How Soon after Roasting, can you Grind & Enjoy !!

Oct 27, 2010
65
0
How Soon after Roasting, can someone Rush to the Grinder,
Do up a Batch of their Favorite Brew, and Enjoy the goodness of the Fresh Fresh
Cup of Coffee.

The other day, I was at a Local Roasters, it smelled Great, even from down the Street,
and seeing it come out Fresh, and going into the Final Process,
I was Ready to Start Grabbing !!

Are their several School"s of thought on this.

Rick. 8) me grabbing, and Me Drinking :)
 

shadow745

Active member
Aug 15, 2005
1,587
2
Central North Carolina
I never use beans the same day roasting takes place. I like to time my order for the roaster so I pretty much run out as the fresh roasted beans age several days. For drip coffee I like to let the beans rest at least 2-3 days to mellow out a bit. My favorite bean for drip is Ethiopia Sidamo and I find it has quite an expolosive bloom if used right away. I've even let it rest for a week or so and still have problems with the bloom. This is when the ground coffee expands the instant the heated water hits it and can run over the filter wall getting grounds in the brew. I use a pourover BUNN brewer and have found what really helps with this is pouring a small amount of water into the brewer so it flows gently onto the grounds, allowing some expansion/saturation. Once this small amount runs through I add the remaining amount for that batch and all is well as it then can flow fast with no running over.

For espresso I use a fairly light roast compared to typical espresso roast levels. For this reason I have found it best to let our espresso rest a minimum of 5 days if at all possible. Any earlier and it has too much of a roasted grain smell/taste. Then at about day 7 it mellows out nicely and has the taste and texture I really look forward to.

Rest periods (I have found anyway) depend on the roast level and brew method used. Later!
 

Ellie

New member
Dec 27, 2004
86
0
GA
We have several customers who time their visit to our shop to coincide with their favorite coffee having been roasted within the last hour or two. They love it!! I have to admit, even though I agree that the beans really should rest for a day or two...the bloom is bloomin' huge when brewed right away, and the oils need a little time to settle in...but there really is something joyful about really really fresh roasted coffee!!

Ellen
 

shadow745

Active member
Aug 15, 2005
1,587
2
Central North Carolina
Depends on the brew method. People think super fresh is best, but every bean origin/roast level I've tinkered with benefits from some rest, at least 2-7 days for me. Bloom is good as it is a proper indicator of freshness, but let those customers try using beans that are hours old for espresso. Bet they won't do it twice!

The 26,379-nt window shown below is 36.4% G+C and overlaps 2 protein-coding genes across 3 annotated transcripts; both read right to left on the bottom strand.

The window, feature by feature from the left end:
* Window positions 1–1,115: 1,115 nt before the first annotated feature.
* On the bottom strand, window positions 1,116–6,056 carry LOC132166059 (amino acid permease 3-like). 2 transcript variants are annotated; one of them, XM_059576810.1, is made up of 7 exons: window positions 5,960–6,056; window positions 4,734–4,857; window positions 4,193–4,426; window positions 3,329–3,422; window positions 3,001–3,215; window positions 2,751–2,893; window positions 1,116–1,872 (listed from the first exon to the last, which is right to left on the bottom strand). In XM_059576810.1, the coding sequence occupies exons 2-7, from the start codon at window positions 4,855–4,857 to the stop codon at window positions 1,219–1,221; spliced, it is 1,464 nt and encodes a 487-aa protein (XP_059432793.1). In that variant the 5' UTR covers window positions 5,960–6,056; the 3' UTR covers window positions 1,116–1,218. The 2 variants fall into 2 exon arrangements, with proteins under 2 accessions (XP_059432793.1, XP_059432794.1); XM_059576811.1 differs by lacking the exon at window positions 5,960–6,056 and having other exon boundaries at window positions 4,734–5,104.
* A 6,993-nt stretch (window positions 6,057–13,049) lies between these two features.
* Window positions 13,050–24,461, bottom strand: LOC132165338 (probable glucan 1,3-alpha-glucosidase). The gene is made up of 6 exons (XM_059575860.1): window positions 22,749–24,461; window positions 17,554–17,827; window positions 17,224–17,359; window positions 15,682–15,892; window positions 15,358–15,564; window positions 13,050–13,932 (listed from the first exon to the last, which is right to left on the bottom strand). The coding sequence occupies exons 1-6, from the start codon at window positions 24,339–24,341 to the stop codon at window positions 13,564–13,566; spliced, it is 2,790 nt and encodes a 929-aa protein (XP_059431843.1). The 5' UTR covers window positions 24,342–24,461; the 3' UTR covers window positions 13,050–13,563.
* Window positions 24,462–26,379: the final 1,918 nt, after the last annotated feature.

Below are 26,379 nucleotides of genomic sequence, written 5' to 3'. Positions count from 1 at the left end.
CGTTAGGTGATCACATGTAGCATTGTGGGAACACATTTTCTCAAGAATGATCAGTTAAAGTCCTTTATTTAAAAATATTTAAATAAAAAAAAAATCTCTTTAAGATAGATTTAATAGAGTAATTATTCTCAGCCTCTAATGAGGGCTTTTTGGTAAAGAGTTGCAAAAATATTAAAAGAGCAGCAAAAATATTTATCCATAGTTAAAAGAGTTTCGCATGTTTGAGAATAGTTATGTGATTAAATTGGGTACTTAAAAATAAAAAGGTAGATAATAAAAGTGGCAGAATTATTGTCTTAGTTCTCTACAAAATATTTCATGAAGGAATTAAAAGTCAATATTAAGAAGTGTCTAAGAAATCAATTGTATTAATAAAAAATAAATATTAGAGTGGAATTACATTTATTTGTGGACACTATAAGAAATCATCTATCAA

This also depends on the roast level. Lighter roast levels definitely need more time to rest in order to bring out a mature taste and all the bean has to offer.
 

Heckie

New member
Feb 23, 2011
2
0
Minnesota
I've found espresso should age after roasting for about 3-5 days before preparation. I usually try hit that mark and then go with it for 7-10 days after that. If it's sensible, sometimes it doesn't always work that way. :) Drip coffee, different story!
 

ArabBeaker

New member
Sep 19, 2008
71
0
New Zealand
Entirely up to you. Don't let anyone try and convince you, you shouldn't drink freshly roasted coffee !

I'm usually home roasting, a batch ahead so I don't run out of beans, but occasionally I do run out and have to trot out to the garage early in the morning and roast a batch just so I can come back inside and have espresso.
I would certainly sooner have coffee this fresh, than none at all, but my preference is to leave freshly roasted beans for two to three days.
 

alphawave7

New member
Mar 23, 2011
137
0
The bean/blend will dictate its optimal peak of aroma and flavor (rest period), often based on roast profile and final roast degree. Still, like Arab, I'm often pressed into action and pull CO2-ridden shots straight outta the roaster, in a pinch. Not the 'best', which requires rest, trial and error on nearly every batch. :)
 

alsterling

New member
Aug 11, 2006
66
0
Dana Point, CA
Rick... (if we're talking espresso brewing) I love this question and subject, as it comes up frequently when I'm chatting with roasters. The cycle of aging for roasted beans varies a bit. But I'd bet that most coffee people would recommend 3 days minimum for beans to outgas. And then depending on the bean, and as was said by others, you may find a change in the flavor profile during the next two to three weeks. And YES..... I said three weeks. There are some beans, like Malabar Gold, that actually "get better with age." I've talked to Dr. John at Josuma coffee, the trademark holder of Malabar Gold, and he shares that many consumers of his coffee have noted, as I have, enhanced flavors toward the second or even third week out of roast. I should add that I operate a test-espresso bar, and when roasting small batches, store my roasts in a refridgerator, in screw top plastic storage jars. Over the past six years I've experimented with both cold storage and freezing methods directly out of roasts. I've had great success with both. But again, I'm running a test area, not a retail area. If retail, and if you're properly managing your inventory, rotation of bean inventory should ideally be one week. But it does take planning. And as a home roaster, inventory control is certainly as important as it is to a coffee retailer...... unless you want to run down to your favorite shop and buy their blend at $12 a bag. (?)

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By alsterling at 2011-03-26
 
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